Review: An Echo of Things to Come by James Islington


An amnesty has been declared for all Augurs – finally allowing them to emerge from hiding and openly oppose the dark forces massing against Andarra. However, as Davian and his new allies hurry north towards the ever-weakening Boundary, fresh horrors along their path suggest that their reprieve may have come far too late.

Meanwhile, Caeden continues to wrestle with the impossibly heavy burdens of his past. Yet as more and more of his memories return, he begins to realise that the motivations of the two sides in this ancient war may not be as clear-cut as they first seemed…”

So for those of you who read my review of TSoWWL (read here), you’ll know that I was a huge fan of the first volume of this trilogy. That book had me hurtling into the sequel, eager to continue these characters’ journeys, but it also breeds expectation. There was a lot of pressure on the sequel for it live up to its predecessor and to maintain that level of storytelling.

I’ll get this out of the way quickly: Islington knocks this one out of the park.

The heroic fantasy tone continues from the first book, even as the stakes rise and the peril increases. There’s an emotional weight to everything happening, but Islington manages to keep to that heroic tone and make the reading experience enjoyable. There’s a wonder and optimism to this story that, despite the death and danger, reminds me of how transportive good fantasy fiction can be. I’ve thoroughly enjoyed following these characters and getting lost in their world.

Each POV character continues to bring something to the story, and again I didn’t experience any POV fatigue while reading. The characters continue to grow and struggle and it’s all written remarkably well.

The pace of this volume is slightly slower than the first, but is by no means slow. Our understanding of the characters and the world deepens at every turn, and there’s so much here to learn and explore that it’s evident this series will benefit from multiple read throughs. I’ve been slightly stunned at points by just how well the magic system has been thought out and implemented into the narrative, and I can’t wait to see how things develop in the final instalment. On the flip side of this, the reader looking for casual entertainment from this novel may be deterred by the sheer amount of names and places and plotlines, not all of which can be tracked using the book’s map and glossary. However, I do think there’s a “surface level” entertainment value to be had, and that the novel more than rewards a close read.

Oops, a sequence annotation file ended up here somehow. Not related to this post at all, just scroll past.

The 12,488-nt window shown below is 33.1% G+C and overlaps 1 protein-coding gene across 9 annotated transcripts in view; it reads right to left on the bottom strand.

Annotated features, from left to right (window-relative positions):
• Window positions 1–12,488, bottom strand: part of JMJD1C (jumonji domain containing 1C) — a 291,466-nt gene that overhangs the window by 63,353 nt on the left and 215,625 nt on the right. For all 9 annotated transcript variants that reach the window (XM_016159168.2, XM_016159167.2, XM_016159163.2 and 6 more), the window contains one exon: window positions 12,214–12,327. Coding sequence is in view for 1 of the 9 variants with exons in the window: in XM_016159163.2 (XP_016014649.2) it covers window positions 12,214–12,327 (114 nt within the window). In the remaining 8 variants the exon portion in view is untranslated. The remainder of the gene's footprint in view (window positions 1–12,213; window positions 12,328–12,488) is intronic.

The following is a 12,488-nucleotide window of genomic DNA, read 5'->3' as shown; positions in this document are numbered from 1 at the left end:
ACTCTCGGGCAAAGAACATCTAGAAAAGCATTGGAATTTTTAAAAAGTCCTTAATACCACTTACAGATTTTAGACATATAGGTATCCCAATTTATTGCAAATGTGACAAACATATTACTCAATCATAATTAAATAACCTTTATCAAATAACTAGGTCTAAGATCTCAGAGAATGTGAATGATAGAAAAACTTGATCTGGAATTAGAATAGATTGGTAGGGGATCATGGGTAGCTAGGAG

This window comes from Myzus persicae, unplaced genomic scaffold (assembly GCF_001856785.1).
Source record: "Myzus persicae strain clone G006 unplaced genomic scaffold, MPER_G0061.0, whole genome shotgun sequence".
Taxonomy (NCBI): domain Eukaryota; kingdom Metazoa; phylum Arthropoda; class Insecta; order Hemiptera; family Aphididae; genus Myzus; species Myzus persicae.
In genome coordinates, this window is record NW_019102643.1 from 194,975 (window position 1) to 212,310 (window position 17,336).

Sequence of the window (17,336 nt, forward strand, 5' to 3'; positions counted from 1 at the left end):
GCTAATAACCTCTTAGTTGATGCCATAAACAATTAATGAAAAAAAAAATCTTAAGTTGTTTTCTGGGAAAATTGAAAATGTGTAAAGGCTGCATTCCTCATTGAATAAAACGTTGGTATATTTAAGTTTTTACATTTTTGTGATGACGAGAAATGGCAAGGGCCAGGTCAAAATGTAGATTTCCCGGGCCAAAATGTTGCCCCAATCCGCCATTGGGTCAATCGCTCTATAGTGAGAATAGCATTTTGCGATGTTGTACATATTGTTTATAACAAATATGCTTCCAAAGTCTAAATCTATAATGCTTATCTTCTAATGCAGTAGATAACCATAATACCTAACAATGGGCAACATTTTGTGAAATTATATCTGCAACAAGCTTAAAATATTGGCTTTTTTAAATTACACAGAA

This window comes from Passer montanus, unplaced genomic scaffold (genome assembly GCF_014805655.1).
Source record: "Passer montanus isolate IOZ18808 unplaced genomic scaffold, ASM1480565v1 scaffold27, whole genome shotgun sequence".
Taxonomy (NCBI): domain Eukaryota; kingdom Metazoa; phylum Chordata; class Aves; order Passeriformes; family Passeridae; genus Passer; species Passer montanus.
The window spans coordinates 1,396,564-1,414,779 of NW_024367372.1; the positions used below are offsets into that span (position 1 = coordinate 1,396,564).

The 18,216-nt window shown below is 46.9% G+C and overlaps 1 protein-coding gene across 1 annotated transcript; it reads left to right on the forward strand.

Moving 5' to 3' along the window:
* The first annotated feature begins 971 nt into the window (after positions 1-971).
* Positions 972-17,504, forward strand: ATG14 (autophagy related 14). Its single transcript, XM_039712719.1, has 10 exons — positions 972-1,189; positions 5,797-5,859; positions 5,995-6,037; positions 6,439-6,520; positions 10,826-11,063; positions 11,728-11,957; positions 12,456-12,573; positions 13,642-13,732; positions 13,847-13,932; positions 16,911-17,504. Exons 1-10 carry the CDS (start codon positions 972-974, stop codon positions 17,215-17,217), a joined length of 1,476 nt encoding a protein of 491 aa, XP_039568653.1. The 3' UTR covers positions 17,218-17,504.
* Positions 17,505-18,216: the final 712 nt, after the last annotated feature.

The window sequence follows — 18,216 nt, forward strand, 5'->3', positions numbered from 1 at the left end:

It’s worth mentioning the use of time travel in this novel, too. It was incorporated wonderfully in TSoWWL, and by necessity it is brought into more focus in the sequel. I had a lot of fun mapping the various timelines in my head while reading, making connections and fitting so many puzzle pieces together, but I can see how there could be an argument that Islington has painted himself into a corner with this. There’s a seeming inevitability to the narrative now going into book three which may put some readers off, however I believe Islington has built enough trust over these two volumes that I’m more than willing to follow the story through to its conclusion – and to be fair, so much of this story revolves around the nature of choice and fate that the notion of inevitability is constantly called into question (by the characters and readers alike). I’m not willing to place a bet on the outcome.

As you can probably guess, An Echo of Things to Come gets a solid five stars from me. Often the second book in a trilogy can be the weakest, but I found this novel to be an improvement on an already fantastic first book. Everything I loved about the first one has been ramped up, and it was as if my vision were being widened at every turn – the complexity of this story has always been there, but this book gives further insight into it all. Remarkable. I’ve already pre-ordered the final volume The Light of All That Falls, scheduled for August 2018.

An incredible read.

You can learn more about James Islington here, and An Echo of Things to Come is available from here. I read the UK Hardback edition.

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